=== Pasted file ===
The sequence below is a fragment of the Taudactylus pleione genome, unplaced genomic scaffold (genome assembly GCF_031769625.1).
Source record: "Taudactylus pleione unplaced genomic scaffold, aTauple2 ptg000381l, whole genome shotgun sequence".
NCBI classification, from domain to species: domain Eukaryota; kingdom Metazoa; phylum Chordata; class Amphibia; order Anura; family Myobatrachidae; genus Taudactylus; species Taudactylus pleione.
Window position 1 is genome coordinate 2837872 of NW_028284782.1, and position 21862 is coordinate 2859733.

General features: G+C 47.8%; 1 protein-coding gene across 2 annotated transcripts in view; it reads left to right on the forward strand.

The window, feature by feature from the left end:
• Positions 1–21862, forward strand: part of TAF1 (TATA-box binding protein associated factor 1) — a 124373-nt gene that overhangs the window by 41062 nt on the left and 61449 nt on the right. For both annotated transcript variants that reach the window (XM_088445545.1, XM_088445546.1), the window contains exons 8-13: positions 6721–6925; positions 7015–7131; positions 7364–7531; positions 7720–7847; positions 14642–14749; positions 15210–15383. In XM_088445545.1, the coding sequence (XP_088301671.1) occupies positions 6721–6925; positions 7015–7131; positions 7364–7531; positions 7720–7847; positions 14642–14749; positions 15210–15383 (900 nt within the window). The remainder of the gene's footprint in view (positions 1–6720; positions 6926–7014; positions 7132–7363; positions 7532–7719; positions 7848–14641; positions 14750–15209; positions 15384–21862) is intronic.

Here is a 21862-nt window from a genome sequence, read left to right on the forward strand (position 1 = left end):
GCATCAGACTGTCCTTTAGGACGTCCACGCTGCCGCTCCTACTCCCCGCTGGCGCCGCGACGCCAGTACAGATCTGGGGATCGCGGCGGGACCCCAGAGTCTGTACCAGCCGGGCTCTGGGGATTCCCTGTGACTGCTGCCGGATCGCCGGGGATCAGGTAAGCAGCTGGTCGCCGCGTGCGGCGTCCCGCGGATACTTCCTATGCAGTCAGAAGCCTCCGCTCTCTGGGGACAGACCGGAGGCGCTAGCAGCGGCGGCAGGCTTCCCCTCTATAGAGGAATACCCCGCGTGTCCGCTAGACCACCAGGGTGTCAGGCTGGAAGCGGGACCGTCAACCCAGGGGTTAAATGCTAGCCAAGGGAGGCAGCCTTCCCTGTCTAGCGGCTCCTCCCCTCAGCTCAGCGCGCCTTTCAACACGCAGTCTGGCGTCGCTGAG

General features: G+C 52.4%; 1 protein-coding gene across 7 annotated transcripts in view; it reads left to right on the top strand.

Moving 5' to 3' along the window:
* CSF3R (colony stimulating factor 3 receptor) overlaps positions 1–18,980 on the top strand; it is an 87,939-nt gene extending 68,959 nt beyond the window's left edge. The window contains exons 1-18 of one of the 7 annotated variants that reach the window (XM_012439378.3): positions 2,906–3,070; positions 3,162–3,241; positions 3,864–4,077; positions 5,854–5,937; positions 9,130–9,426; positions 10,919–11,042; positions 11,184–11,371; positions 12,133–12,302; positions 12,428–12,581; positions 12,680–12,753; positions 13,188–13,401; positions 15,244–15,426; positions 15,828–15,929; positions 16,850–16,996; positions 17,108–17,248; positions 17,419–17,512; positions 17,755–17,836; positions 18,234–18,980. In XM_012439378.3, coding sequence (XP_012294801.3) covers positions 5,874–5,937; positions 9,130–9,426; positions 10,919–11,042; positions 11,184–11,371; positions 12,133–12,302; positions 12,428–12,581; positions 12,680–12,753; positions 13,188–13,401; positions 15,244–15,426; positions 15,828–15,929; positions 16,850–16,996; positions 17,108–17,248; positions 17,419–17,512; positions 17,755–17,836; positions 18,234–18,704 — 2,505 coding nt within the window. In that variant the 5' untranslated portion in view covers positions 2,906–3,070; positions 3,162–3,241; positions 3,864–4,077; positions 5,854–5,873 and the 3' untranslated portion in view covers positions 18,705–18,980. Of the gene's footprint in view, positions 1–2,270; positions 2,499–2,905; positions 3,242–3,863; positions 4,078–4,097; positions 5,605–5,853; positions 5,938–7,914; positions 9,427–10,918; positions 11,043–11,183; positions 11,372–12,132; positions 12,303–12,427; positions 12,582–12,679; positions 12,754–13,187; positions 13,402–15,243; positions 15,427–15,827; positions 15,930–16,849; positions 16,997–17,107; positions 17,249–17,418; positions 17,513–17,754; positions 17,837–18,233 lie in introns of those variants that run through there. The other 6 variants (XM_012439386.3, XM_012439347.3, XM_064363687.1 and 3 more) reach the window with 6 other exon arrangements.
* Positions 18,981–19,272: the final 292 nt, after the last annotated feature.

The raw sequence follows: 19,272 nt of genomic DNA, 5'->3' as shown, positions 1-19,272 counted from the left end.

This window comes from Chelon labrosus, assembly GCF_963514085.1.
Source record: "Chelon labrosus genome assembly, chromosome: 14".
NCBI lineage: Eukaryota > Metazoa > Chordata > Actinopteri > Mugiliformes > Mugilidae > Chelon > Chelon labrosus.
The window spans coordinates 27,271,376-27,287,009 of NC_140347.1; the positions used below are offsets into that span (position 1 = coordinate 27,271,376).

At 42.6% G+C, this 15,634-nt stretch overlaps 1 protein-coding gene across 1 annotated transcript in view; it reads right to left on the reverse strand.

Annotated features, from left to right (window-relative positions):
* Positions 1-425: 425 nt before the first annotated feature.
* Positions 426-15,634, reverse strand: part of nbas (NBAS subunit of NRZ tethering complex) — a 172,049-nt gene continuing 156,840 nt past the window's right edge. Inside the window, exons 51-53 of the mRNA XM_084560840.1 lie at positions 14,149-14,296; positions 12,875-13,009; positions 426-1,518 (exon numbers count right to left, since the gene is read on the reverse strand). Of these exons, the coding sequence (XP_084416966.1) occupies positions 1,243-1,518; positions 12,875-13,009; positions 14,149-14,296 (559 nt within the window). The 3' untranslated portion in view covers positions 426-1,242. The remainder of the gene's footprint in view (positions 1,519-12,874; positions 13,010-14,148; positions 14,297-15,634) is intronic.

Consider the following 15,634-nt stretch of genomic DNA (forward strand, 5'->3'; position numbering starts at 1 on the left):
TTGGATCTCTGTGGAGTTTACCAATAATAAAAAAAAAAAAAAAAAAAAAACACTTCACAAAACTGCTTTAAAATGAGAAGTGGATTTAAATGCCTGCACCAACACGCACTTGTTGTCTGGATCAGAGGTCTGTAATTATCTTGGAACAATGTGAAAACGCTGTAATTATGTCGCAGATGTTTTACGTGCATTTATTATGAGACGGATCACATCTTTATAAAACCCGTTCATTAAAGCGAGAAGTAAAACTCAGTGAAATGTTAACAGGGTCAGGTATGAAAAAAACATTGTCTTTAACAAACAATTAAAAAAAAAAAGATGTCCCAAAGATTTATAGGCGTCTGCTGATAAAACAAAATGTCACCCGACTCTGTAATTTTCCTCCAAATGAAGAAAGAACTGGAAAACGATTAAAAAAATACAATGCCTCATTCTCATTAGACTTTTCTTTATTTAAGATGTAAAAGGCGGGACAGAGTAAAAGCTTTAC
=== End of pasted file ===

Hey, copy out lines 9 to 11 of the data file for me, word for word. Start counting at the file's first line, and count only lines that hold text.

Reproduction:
GCATCAGACTGTCCTTTAGGACGTCCACGCTGCCGCTCCTACTCCCCGCTGGCGCCGCGACGCCAGTACAGATCTGGGGATCGCGGCGGGACCCCAGAGTCTGTACCAGCCGGGCTCTGGGGATTCCCTGTGACTGCTGCCGGATCGCCGGGGATCAGGTAAGCAGCTGGTCGCCGCGTGCGGCGTCCCGCGGATACTTCCTATGCAGTCAGAAGCCTCCGCTCTCTGGGGACAGACCGGAGGCGCTAGCAGCGGCGGCAGGCTTCCCCTCTATAGAGGAATACCCCGCGTGTCCGCTAGACCACCAGGGTGTCAGGCTGGAAGCGGGACCGTCAACCCAGGGGTTAAATGCTAGCCAAGGGAGGCAGCCTTCCCTGTCTAGCGGCTCCTCCCCTCAGCTCAGCGCGCCTTTCAACACGCAGTCTGGCGTCGCTGAG

General features: G+C 52.4%; 1 protein-coding gene across 7 annotated transcripts in view; it reads left to right on the top strand.

Moving 5' to 3' along the window: